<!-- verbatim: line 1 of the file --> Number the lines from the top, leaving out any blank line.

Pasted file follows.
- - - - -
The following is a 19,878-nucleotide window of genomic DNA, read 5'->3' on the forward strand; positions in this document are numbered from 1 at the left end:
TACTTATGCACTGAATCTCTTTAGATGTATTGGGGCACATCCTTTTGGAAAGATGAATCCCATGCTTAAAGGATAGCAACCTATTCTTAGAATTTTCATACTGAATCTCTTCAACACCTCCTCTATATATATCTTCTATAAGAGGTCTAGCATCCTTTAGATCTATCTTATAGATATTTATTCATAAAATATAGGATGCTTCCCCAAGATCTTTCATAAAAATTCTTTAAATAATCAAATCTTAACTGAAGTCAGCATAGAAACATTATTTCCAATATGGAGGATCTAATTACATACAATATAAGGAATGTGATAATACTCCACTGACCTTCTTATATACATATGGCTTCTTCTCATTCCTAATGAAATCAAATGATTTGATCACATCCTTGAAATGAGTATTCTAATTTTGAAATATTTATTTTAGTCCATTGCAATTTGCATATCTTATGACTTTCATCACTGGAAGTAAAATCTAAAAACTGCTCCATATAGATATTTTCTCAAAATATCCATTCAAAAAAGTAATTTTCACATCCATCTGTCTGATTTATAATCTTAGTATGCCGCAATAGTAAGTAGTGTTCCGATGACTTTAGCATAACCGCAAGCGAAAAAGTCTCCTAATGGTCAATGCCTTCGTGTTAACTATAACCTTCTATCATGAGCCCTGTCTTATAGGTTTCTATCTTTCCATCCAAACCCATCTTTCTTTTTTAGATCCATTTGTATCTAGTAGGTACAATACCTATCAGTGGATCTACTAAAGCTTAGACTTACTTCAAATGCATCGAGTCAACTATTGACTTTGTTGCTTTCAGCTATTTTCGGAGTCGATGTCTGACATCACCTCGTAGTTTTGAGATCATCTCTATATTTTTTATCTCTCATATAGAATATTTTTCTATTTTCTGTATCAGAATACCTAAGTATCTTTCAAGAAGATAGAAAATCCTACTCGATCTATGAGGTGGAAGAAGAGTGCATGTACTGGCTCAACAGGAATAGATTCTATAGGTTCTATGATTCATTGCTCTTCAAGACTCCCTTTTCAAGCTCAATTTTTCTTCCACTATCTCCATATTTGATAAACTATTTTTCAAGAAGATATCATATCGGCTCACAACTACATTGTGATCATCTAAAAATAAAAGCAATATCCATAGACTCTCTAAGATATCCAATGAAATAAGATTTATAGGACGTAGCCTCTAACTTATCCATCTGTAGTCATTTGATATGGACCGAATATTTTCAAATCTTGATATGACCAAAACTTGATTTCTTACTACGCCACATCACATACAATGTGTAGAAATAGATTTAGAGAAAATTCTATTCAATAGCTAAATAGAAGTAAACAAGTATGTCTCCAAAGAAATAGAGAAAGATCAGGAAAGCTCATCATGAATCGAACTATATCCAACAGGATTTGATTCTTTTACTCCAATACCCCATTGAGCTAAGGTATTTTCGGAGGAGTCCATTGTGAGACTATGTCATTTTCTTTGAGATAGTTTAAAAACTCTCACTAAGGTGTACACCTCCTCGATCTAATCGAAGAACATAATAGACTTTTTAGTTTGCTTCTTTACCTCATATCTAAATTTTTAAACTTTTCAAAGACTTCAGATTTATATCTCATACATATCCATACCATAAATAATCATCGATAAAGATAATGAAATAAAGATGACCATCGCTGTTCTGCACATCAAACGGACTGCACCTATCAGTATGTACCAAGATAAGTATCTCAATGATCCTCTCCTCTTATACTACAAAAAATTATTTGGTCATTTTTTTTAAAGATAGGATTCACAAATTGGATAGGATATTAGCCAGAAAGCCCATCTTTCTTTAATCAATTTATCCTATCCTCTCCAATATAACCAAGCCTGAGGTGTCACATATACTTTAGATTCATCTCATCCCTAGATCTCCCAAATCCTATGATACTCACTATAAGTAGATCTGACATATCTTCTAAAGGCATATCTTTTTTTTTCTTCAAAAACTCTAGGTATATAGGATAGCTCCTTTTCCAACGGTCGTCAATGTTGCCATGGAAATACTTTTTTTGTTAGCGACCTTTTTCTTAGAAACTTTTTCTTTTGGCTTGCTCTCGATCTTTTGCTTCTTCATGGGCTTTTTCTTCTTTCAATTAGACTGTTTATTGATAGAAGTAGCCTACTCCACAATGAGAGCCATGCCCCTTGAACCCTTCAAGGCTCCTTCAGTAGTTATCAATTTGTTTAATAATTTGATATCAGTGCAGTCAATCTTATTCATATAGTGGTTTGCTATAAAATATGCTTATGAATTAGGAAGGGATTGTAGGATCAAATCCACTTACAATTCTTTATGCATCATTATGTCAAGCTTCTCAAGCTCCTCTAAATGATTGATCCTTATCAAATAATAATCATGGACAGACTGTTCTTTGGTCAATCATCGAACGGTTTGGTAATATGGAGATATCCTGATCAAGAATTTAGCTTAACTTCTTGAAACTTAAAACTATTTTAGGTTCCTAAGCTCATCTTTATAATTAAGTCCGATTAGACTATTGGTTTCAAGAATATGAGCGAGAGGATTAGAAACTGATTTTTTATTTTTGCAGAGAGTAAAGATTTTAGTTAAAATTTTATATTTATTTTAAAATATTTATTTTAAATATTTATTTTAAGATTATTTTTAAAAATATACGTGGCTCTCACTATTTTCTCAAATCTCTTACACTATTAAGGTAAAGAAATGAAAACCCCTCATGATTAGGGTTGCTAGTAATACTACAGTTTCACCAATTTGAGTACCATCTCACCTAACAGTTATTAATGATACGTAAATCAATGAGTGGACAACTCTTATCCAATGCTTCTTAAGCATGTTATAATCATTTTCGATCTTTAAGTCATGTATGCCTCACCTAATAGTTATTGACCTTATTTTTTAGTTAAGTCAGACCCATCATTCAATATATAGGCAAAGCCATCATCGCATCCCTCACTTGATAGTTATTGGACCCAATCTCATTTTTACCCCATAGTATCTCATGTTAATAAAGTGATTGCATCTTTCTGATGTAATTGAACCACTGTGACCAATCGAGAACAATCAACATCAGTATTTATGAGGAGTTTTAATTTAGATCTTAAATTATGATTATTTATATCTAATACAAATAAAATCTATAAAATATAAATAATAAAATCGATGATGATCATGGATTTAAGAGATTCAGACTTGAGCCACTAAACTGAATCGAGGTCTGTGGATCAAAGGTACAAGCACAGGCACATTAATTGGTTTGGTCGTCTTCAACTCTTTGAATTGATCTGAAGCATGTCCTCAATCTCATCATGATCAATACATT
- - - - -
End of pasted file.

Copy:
The following is a 19,878-nucleotide window of genomic DNA, read 5'->3' on the forward strand; positions in this document are numbered from 1 at the left end: